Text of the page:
The Reason Why
N sits quietly, picks up his pen, starts to write, stares at his paper, and sets his pen back down. He doesn’t disturb anyone else, but at the end of writing time, even with partner and / or teacher conferring, his production is minimal.
“What else can I try? Here’s an example after he recorded his story on the iPad. Here’s an example after he acted out his story. What can I do to help him?” queries his teacher.
So N and I sit down to talk. It’s time to get ready for conferences. “Would it be okay if you practice with me before you get ready to use Seesaw?: He seems delighted and eagerly opens his notebook.
And then . . .
N sits quietly.
He says nothing.
the Queen of “wait time”,
but also mentally running through some possibilities,
my own mental checklist.
I open my iPad to be ready ,
to jot notes,
to take a picture,
and N says,
“What will you write?”
ever mindful of
“Don’t put a scaffold in place without a plan to remove it”
and the “NEED to write.”
‘Does N not picture himself as a writer?”
Does N not see himself in his stories?
I have no magic answer.
I just have a NEED to help.
Is that enough?
“N, I want to write a story for my grandson. But he’s little. He’s not yet three. Where do you think I should start?”
“Well, you make a heart map and then your idea comes from there.”
So I follow N’s directions. He KNOWS what to do. He has listened. He has paid attention to the steps. He can say them all.
When I say, “But I am stuck, N. I don’t know where to start, ” he stares at me in disbelief. I have the Heart Map in front of me. I picked an idea. I told him him three things about the idea.
“Is it a tricky part?’
“Ah, yes, using some of his reading talk even in writing.”
But, N still hasn’t written and it’s been 20 minutes.
Of course, I’m not in panic mode.
My goal was to listen and follow N’s lead.
You see N is a fifth grader. He moved into this classroom and district in November. He’s such a pleasure to have in class. He’s a sweet student who is ever, so helpful and will drop his work to “help” anyone else. You have to look closely to see that N is so busy looking busy that he doesn’t write or read much. He’s often so quiet that he looks like the most industrious writer in the class.
“N, can I show you a trick that I sometimes use when I hit a tricky part in my writing?’
Of course, he says, “Yes, ” and I gulp, this is it.
“Here’s one trick I use. My grandson doesn’t live near me and sometimes I’ve forgotten part of the story. So today I wanted to tell about the first time he went down a slide. I can’t find the picture from that day. I can’t act out what he did as a two year old because I’m not a two year old. So I google “boy on a slide’ and look for a picture that kinda matches the slide. Like this . . . The slide looked kind of like this. I use the picture to help me start thinking about that day.”
“But what if you don’t remember? What if you didn’t pay attention to what happened?”
“Good question. So is it an issue with ‘it must be real and accurate’?”
“So N, here’s a second trick I use. I look back at something I have written and I take one small idea and write more about that idea. I just write everything I can think of. I can fix the details later. I can change the order later. I put words and sentences on the paper so that I can read it to my friend and she can tell me what she thinks. Here’s a section I have called ‘characters’ where I just wrote about this person I saw in a diner and I wanted to remember her in case she fit into a story. You’ve never met this person, but what could you tell me about what might happen next?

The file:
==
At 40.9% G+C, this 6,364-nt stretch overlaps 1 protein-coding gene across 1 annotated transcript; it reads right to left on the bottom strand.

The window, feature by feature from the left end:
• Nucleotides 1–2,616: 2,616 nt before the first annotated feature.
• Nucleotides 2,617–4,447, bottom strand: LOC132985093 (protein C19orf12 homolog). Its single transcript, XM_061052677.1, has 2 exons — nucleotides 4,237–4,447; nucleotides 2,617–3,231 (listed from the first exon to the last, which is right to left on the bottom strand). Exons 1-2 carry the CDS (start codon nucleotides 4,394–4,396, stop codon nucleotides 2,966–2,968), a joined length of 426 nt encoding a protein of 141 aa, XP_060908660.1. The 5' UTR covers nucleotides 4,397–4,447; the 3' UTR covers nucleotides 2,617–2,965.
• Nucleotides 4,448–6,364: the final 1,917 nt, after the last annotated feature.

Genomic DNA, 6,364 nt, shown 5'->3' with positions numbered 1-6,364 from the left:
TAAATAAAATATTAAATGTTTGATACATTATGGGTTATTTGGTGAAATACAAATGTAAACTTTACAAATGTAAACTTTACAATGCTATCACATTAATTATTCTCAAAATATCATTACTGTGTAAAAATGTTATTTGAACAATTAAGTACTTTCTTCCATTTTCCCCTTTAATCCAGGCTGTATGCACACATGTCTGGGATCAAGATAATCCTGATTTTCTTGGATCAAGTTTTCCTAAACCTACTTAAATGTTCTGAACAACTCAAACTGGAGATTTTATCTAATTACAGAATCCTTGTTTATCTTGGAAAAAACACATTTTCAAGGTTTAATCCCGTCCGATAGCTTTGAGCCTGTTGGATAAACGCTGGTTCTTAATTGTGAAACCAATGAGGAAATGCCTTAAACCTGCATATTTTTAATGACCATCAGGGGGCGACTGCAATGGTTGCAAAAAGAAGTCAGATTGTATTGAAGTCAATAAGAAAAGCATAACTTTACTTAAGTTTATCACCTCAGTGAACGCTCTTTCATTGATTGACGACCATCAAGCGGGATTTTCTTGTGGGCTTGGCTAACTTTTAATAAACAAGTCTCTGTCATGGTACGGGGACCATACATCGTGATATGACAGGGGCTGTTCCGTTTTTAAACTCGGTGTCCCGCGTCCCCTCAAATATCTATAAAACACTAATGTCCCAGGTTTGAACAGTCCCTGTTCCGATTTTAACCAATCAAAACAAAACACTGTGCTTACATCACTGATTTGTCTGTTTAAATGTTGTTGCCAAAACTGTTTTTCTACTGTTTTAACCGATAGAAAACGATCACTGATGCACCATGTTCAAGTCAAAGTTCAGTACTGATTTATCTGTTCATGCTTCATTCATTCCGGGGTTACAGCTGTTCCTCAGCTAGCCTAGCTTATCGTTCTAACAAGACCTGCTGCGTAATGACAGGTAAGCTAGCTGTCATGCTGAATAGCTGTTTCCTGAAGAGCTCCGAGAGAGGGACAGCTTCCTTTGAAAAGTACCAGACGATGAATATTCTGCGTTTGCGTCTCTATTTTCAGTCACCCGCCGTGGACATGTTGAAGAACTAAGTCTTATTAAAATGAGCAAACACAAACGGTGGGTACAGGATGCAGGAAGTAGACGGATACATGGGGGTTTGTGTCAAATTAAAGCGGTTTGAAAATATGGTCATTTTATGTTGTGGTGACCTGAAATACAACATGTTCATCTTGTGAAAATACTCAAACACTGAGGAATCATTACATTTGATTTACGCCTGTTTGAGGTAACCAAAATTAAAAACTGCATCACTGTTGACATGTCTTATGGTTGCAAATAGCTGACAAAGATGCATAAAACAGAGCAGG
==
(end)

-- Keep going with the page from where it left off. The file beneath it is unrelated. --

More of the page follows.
And N was off . . . adding to my story. He calls it our shared chapter book. We’ve each written two pages. Today I will have to email “my part” with a quick video clip because I can’t be there and N is writing. Instead of two or three sentences, yesterday he wrote a full page.
Thank you, Betsy, Beth, Deb, Kathleen, Lanny, Melanie, and Stacey for this daily forum each March. Check out the writers, readers and teachers here.
Where do stories come from?
If a student is stuck but they know they can:
- practice telling it and touching the pages (while recording),
- act it out (while recording),
- make a movie in their head and slow it down and tell it bit by bit –
but the child still is not “writing” . . . what are some solutions?
The idea for beginning a story and then seeing if the student could continue the story as I’ve been doing this week in my slices was one option that I wondered about. I’m not real fond of story starters and things like RAFT so I really wondered about the “what if I use as an example, one of my pages where I’ve just begun to play . . . the girl in the diner . . . . ” and that my friends is the
REST of the story!
And yes, there will be more of N and my work to come! Just not today!
Interactive writing partners. A form of shared pen to increase writing volume.
Is this sustainable in the classroom? Could this have been a small group lesson? Is there another student in the classroom that would also benefit from this work? Is there an “expert” in the class that could share how to get “unstuck” when writing?
Always more questions!
I’m a literacy consultant who works with seven districts.
How do I know if I’m being effective?
Doing a good job?
Doing what really works?
I have to start with the original . . . Clint Eastwood . . . same birth year as my dad who always kept me grounded!
A Short Story
I’ve been traveling a lot over the last two weeks. Over three thousand miles in a trip to Kentucky for an adorable grandson’s second birthday, then on to Florida with Mom and an aunt and uncle who is one of my mom’s younger brothers for a nephew’s high school graduation, and then back to Kentucky for some more time with the kids.
Was the trip successful?
Four possible data points might be these:
- The number of miles driven successfully. That is important because it was my first out of state road trip with my new car and then many miles driving a Ford 150 which is about three times the size of my car.
What might constitute a success? No flashing red or blue lights and no major problems. The number of palindromes I noticed on my odometer and particularly the one as I traversed the Missouri River bridge in St. Louis.
What data would not point to a success? Uncle Leo might say it was the number of times I drove over a curb.
- The number of times my GPS and Aunt Shirley’s google maps agreed. Less successful might be our decisions about which to follow when there was a disagreement.
Success? Google maps was definitely more up to date than GPS.
Not a Success? The “shortest” trip was NOT always the ideal route to take.
- The number of card games played.
Success? The variety from hand and foot to pepper.
Not a Success? The number of 9’s and 10’s I had in EVERY pepper hand!
- The variety of experiences and places we went.
Success? Wading in the Atlantic, time with so many precious relatives, driving to the top of Lookout Mountain in Georgia, the flea market, a little homemade wine, the food, the movies, and stories after stories.